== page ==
Stepping away from the mirror was important and helpful. It forced forced me to challenge a lot of my assumptions about how much my physical appearance impacts my daily life and close relationships (FYI, some, but not as much as we think). Not looking in the mirror also gave me a temporary reprieve from my weight-gain woes, because I was able to ignore the problem for a few more months. Yet, stepping away from the mirror has not been the same as stepping off of the scale. In fact, after a few weeks without mirrors I became paranoid that I might be rapidly gaining weight without realizing it, and I actually began to to weigh myself more frequently than before (indeed, I had gained a few more pounds, but not the panic-inducing number I'd imagined).
At this point, with Michael's encouragement (he doesn't like depressed/grumpy/unshowered Kjerstin very much), I checked in with my therapist about the situation. (She's amazing, and I've trusted her calm support and guidance for my past 5 years at UCLA) We decided that, in addition to trying an anti-depressant - given my carb-binging, lack or exercise, & weight-misery - it was time for me to set some realistic (i.e., therapist-approved) goals for food and activity, and then keep track of these things to make sure I follow through.
Want to know the craziest part? We decided the best way for me to do this would be for me to use the WeightWatchers PointsPlus program, online. Yeah, WeightWatchers. I know. Weird. I'm cringing as I write this (or, rewrite it, since I've just erased and then written it again. Several times.) WeightWatchers Corporation is arguably at the top of the diet industry hierarchy, which makes it kind of a feminist villain, if there is such a thing. And now I'm paying them $18/month! (Eek!) But, in truth, this program is the best fit for me, given my history and the available options: (a) it encourages eating a wide variety of foods (i.e., no "bad foods"), (b) it specifies a strict-but-reasonable "minimum" amount of food I must eat each day (very important, since I have gone "too far, too fast" in the past), (c) it actively discourages rapid weight-loss, and (d) has online tools I can use to track food and exercise. Per my therapist, I'm not allowed to go to meetings because I can't really trust a group of random dieters to give me appropriate support/advice in my unique situation. (Getting gold star stickers, applause, and group-high-fives for losing weight is not kosher for recovery.)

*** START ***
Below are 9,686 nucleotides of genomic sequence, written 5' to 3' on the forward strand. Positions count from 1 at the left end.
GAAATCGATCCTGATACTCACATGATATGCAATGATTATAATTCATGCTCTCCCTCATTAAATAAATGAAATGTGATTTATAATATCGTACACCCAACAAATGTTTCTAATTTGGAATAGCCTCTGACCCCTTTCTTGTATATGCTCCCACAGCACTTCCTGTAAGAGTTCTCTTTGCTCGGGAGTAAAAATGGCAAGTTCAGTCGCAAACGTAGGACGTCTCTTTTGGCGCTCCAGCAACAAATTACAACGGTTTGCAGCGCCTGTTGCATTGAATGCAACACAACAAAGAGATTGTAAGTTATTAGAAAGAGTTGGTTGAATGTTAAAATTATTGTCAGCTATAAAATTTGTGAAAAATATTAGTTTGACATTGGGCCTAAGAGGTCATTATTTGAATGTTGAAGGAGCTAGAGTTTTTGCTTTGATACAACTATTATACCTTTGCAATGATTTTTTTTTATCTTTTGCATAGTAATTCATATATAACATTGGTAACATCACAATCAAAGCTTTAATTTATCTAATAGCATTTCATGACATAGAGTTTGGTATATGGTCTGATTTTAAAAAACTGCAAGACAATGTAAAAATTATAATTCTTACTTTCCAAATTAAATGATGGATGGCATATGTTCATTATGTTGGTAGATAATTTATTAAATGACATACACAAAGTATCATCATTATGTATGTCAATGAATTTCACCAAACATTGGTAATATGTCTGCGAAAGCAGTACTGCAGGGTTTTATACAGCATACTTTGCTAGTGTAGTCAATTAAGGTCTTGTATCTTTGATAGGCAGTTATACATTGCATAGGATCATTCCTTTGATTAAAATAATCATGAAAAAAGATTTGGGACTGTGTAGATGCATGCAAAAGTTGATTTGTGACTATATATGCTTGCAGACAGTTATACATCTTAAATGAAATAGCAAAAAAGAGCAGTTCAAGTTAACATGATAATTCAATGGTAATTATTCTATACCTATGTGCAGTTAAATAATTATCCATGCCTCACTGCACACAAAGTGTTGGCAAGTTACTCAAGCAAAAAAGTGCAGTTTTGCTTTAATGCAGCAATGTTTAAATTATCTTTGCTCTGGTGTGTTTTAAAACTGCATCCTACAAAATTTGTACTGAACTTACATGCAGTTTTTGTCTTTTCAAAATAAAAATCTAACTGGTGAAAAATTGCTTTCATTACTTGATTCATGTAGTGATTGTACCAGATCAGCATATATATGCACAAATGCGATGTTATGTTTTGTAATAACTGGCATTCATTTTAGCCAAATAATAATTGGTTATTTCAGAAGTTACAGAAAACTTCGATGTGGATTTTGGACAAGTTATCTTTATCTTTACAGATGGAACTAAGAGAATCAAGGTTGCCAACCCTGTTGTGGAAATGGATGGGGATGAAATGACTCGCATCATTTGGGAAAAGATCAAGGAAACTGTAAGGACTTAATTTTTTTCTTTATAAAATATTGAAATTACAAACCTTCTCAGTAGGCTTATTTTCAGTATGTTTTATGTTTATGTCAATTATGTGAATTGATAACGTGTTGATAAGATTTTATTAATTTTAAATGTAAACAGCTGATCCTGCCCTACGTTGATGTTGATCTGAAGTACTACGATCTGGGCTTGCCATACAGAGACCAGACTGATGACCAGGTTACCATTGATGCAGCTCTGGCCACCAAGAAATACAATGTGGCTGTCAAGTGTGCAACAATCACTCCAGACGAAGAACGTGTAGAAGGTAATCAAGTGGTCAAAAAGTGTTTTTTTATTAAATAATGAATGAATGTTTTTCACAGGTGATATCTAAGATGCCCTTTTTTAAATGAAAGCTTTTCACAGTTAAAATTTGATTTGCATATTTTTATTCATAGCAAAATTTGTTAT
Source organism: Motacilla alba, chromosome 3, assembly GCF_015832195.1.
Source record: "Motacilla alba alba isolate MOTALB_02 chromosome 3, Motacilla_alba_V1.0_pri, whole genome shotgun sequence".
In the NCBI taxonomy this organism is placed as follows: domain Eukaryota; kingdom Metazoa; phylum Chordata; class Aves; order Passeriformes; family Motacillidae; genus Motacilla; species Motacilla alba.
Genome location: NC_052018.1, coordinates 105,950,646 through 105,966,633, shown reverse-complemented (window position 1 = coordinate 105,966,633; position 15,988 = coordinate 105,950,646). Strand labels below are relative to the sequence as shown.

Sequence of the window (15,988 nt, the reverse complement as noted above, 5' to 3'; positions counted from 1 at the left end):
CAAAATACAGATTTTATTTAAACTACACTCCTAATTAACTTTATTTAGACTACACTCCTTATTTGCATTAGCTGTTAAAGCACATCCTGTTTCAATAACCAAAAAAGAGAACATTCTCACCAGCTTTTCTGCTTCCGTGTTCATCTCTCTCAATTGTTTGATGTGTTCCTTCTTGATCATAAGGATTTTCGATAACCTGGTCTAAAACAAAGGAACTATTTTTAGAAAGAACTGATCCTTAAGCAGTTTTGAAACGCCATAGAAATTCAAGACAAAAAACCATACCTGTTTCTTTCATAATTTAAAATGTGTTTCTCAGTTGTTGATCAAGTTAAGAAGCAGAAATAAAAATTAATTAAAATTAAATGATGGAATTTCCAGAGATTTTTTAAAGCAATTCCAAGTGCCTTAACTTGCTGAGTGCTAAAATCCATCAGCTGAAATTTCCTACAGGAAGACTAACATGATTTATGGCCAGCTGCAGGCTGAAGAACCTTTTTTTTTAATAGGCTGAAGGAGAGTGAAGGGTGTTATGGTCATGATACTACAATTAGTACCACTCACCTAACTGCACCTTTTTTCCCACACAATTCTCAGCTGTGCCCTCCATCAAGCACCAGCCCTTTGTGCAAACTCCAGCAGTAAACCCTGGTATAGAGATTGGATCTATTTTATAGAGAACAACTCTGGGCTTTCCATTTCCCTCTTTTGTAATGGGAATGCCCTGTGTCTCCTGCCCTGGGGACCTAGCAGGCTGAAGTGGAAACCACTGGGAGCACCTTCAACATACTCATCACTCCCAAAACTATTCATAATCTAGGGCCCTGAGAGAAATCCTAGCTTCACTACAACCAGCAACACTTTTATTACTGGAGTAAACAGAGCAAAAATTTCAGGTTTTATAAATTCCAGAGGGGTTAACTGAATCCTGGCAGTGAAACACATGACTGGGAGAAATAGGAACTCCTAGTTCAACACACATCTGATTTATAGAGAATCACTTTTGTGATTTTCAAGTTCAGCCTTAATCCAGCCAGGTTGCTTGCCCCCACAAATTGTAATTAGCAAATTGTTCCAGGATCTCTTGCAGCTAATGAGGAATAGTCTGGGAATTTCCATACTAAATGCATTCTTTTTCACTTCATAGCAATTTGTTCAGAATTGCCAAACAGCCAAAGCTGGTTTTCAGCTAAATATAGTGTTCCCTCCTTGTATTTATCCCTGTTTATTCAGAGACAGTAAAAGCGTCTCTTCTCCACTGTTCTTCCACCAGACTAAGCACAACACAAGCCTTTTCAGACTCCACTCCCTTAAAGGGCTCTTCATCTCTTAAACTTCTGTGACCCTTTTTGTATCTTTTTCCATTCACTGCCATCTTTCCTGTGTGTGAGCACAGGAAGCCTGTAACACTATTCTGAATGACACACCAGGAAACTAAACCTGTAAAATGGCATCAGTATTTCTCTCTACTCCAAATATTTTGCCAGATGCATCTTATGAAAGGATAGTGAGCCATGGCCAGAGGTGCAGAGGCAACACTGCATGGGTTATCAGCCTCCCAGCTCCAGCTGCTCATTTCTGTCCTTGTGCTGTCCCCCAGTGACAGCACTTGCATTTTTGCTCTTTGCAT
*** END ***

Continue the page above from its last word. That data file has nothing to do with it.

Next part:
|Original image found here.|
And so, yes, despite being a recovered anorexic and a feminist, I'm on a flippin diet, and I hope that it will cause me to lose a little weight.
As ambivalent as I've felt about telling everybody about this stuff here (so personal, so public!), I feel 100% certain that it's the right thing for me to do right now. (FYI, for those of you who are interested, another great blog essay on the topic of feminists-on-a-diet can be found here, at Beauty Schooled. Thanks to Autumn at The-Beheld for directing me to it!)
As a final note, even though this blog centers on the topic of body image, I'm not writing a weight-loss-blog, or even an eating-disorder-recovery-blog. Thus, I’m not planning to report details on my eating or exercise habits, as they relate to weight-loss. There won’t be any calorie talk, and don't expect to read smug descriptions of how I manage resist certain foods (and especially don't expect to read self-hating talk when I don’t!). I'm won't share what my “goal weight” is, or even whether or not I reach it. These things will be an ongoing conversation I have with my therapist…. but not here. Not only is the issue a bit too personal (even this post makes me feel really vulnerable), but I also know that this type of information can be triggering for any of you who struggle with disordered eating.
And so this marks is the end of "the whole story." Thank you for reading this far. Can I pleeeaase check off those damned items from The Knot's B.B.C.T.G. list now? (Check. Check.)